I don’t know how else I can beg people to care about the disability community. To undergo the minor inconvenience of wearing a mask to not literally kill other people. I don’t know how to keep advocating as people begin to shut off and shut down.
I feel like I sound like a broken record – but how can I not if people won’t listen to the most basic explanations of ableism and how it manifests.
Here’s where I’d like us to go: I’d like us to enforce masking again. I’d like us to pay attention to our actively collapsing healthcare system. I’d like us to listen to others and practice empathy and allyship. I’d like disability to be included in “intersectionality” and “building back better.” I’d like to not get COVID again. I’d like to not worry about my disabled friends dying.
I’d like student groups to reach out for anti-ableism training. I’d like organizations to stop asking for my free emotional labour. I’d like my peers and friends to actually care about disability justice and accessibility – not just appeasing me in the short-run.
I’d like us to remember what we’ve lost this pandemic, and what we’ve been fighting for all along. I’d like to come out of this pandemic (whenever that may be) stronger, closer, actually better.
And one last disclaimer before we’re done: I know I am not alone. Disability advocates have been – simply put – hauling ass this pandemic. I’m not the only broken record still spinning on the turntable, even when the room is empty and the dust collects.
Disability rights are slowly (so, slowly) entering the mainstream – and they have been for a very long time! Without the work of past disability advocates, we would’ve been killed off much faster than we’re currently are now.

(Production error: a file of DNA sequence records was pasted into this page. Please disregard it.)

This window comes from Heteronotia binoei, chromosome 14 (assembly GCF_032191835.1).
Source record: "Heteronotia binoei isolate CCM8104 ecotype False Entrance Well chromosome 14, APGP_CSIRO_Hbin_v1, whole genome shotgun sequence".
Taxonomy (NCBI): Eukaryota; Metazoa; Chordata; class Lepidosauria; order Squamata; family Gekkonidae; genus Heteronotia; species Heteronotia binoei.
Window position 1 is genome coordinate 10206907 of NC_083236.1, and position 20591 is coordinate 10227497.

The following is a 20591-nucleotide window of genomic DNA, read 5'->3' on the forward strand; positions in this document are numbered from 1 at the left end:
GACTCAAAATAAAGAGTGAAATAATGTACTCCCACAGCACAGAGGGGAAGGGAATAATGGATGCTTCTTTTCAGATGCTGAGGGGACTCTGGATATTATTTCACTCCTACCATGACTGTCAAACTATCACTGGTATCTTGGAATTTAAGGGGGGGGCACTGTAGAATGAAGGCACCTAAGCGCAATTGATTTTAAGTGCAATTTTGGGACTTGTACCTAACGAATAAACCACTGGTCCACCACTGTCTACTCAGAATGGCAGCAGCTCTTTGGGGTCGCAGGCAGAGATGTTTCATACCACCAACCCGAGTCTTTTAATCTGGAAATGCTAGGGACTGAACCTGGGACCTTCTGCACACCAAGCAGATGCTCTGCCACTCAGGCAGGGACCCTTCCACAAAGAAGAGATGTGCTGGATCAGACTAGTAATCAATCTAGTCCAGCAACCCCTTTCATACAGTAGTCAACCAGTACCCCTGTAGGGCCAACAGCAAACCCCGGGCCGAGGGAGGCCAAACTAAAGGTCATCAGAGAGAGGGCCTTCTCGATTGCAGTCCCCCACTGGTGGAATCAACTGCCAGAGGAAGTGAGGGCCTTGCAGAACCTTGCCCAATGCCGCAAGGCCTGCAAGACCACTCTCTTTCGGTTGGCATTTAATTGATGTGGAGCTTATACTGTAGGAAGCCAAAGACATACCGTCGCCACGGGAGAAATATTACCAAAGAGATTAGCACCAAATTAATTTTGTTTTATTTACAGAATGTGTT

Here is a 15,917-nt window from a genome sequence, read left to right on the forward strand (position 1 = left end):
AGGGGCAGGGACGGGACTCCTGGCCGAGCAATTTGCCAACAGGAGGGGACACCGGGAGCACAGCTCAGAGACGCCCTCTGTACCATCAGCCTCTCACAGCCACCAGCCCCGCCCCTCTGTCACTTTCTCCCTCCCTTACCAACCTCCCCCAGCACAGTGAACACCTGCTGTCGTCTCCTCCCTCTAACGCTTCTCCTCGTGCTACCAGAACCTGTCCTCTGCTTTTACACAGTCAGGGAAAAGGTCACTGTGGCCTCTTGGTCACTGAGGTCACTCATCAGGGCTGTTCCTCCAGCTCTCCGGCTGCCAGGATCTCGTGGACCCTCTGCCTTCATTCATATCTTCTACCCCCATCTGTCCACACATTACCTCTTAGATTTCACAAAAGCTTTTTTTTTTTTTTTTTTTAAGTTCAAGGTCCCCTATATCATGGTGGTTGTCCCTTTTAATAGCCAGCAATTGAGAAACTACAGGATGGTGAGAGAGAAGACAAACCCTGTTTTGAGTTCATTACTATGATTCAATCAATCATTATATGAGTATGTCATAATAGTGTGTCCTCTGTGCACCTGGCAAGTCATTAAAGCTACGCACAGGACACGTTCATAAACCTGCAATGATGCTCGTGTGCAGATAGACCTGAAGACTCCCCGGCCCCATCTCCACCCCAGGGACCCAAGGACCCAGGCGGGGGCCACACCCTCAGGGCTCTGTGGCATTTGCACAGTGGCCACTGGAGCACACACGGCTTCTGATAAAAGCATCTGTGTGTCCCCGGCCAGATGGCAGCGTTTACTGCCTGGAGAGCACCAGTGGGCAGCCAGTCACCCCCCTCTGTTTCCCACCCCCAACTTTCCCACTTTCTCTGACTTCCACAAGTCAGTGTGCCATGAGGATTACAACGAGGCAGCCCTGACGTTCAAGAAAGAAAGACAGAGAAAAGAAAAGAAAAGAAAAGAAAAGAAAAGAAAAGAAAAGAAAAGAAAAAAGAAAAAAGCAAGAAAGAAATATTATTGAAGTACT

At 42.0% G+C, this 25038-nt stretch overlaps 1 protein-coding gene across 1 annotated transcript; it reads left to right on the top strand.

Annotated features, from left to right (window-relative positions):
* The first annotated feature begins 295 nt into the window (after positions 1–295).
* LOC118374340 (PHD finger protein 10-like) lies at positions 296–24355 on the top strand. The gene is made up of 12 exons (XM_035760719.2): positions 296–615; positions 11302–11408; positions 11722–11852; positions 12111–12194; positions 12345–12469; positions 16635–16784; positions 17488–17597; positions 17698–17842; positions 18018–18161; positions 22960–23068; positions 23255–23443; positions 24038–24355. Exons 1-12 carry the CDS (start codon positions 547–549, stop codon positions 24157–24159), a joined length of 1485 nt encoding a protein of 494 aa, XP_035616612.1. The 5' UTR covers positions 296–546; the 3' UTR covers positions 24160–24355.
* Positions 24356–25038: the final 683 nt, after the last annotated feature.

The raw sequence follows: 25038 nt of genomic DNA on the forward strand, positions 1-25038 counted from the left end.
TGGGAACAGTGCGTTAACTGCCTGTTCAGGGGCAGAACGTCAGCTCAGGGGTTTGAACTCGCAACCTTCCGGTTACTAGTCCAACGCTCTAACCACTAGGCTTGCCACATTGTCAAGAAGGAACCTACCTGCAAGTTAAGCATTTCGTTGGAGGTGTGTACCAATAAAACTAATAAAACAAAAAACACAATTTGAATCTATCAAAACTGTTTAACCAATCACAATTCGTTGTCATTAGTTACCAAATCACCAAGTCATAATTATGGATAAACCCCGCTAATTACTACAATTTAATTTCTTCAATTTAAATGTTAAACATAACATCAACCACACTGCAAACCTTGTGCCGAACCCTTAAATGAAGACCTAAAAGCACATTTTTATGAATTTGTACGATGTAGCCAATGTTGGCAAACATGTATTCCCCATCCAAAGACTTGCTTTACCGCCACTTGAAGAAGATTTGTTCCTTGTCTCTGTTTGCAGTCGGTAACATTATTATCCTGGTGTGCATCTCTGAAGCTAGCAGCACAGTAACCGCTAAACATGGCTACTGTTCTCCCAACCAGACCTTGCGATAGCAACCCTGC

Disabled people have set clear boundaries and have taken heartbreaking precautions just to stay alive. I’ve been privileged to be mostly surrounded by people who can understand that I’m at risk and need to be cautious. But in an individualistic, ableist society – we feel alone.
Being disabled in a pandemic is like scuba diving without an oxygen tank.
Every action, every move forward threatens my life. But when I talk to other disabled people, it’s like I can come up for air and breathe again. And I’d much rather be given an oxygen tank than be forced into struggling for the next air pocket.
This feels excessively metaphorical, but I am running out of ways to express a not so rare phenomenon.
Speaking to disabled students across Canada through NEADS has showed me I’m far from alone – which is good for my mental health, but obviously terrible when we grapple with the fact that so many disabled people are fighting the same battles across the board day after day.
While disabled people are about 20% of the world’s population, we need non-disabled people to practice allyship and get us to majority. We need people in power to care, and we need to be put into positions of power. We need to be able to access spaces to change them. And we need to survive this pandemic to change how we respond to the next one.
Mask up. Get your boosters. Host hybrid events. Do your best. Don’t suck.